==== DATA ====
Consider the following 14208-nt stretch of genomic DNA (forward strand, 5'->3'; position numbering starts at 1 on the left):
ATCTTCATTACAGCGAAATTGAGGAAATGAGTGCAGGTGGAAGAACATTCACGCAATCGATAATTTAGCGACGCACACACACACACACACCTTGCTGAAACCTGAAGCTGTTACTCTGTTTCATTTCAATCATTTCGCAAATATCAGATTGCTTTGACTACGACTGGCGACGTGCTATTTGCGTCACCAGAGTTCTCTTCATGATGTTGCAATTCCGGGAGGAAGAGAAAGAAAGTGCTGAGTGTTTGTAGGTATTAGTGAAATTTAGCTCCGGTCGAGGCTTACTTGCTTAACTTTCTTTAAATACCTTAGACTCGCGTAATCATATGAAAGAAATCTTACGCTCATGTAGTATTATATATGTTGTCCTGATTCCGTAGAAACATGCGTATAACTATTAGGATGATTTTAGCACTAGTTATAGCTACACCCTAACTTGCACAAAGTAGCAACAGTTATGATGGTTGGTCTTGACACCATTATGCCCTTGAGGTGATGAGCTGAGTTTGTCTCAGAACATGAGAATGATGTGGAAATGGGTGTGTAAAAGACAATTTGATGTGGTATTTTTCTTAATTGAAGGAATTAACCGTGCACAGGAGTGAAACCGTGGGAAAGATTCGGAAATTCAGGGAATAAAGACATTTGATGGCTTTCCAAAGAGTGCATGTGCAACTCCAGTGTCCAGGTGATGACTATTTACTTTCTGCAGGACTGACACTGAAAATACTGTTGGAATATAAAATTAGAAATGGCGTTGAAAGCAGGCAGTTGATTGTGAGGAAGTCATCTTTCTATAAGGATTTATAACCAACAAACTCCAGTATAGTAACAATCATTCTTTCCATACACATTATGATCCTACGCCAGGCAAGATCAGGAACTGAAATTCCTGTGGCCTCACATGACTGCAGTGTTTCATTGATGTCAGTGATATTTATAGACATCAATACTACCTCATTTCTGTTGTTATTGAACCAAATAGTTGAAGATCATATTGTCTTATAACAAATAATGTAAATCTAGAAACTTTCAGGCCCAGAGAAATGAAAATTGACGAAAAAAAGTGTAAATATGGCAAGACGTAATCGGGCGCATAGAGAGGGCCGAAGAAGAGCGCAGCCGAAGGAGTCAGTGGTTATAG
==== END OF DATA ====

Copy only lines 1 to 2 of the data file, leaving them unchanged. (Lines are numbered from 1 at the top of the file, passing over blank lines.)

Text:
Consider the following 14208-nt stretch of genomic DNA (forward strand, 5'->3'; position numbering starts at 1 on the left):
ATCTTCATTACAGCGAAATTGAGGAAATGAGTGCAGGTGGAAGAACATTCACGCAATCGATAATTTAGCGACGCACACACACACACACACCTTGCTGAAACCTGAAGCTGTTACTCTGTTTCATTTCAATCATTTCGCAAATATCAGATTGCTTTGACTACGACTGGCGACGTGCTATTTGCGTCACCAGAGTTCTCTTCATGATGTTGCAATTCCGGGAGGAAGAGAAAGAAAGTGCTGAGTGTTTGTAGGTATTAGTGAAATTTAGCTCCGGTCGAGGCTTACTTGCTTAACTTTCTTTAAATACCTTAGACTCGCGTAATCATATGAAAGAAATCTTACGCTCATGTAGTATTATATATGTTGTCCTGATTCCGTAGAAACATGCGTATAACTATTAGGATGATTTTAGCACTAGTTATAGCTACACCCTAACTTGCACAAAGTAGCAACAGTTATGATGGTTGGTCTTGACACCATTATGCCCTTGAGGTGATGAGCTGAGTTTGTCTCAGAACATGAGAATGATGTGGAAATGGGTGTGTAAAAGACAATTTGATGTGGTATTTTTCTTAATTGAAGGAATTAACCGTGCACAGGAGTGAAACCGTGGGAAAGATTCGGAAATTCAGGGAATAAAGACATTTGATGGCTTTCCAAAGAGTGCATGTGCAACTCCAGTGTCCAGGTGATGACTATTTACTTTCTGCAGGACTGACACTGAAAATACTGTTGGAATATAAAATTAGAAATGGCGTTGAAAGCAGGCAGTTGATTGTGAGGAAGTCATCTTTCTATAAGGATTTATAACCAACAAACTCCAGTATAGTAACAATCATTCTTTCCATACACATTATGATCCTACGCCAGGCAAGATCAGGAACTGAAATTCCTGTGGCCTCACATGACTGCAGTGTTTCATTGATGTCAGTGATATTTATAGACATCAATACTACCTCATTTCTGTTGTTATTGAACCAAATAGTTGAAGATCATATTGTCTTATAACAAATAATGTAAATCTAGAAACTTTCAGGCCCAGAGAAATGAAAATTGACGAAAAAAAGTGTAAATATGGCAAGACGTAATCGGGCGCATAGAGAGGGCCGAAGAAGAGCGCAGCCGAAGGAGTCAGTGGTTATAG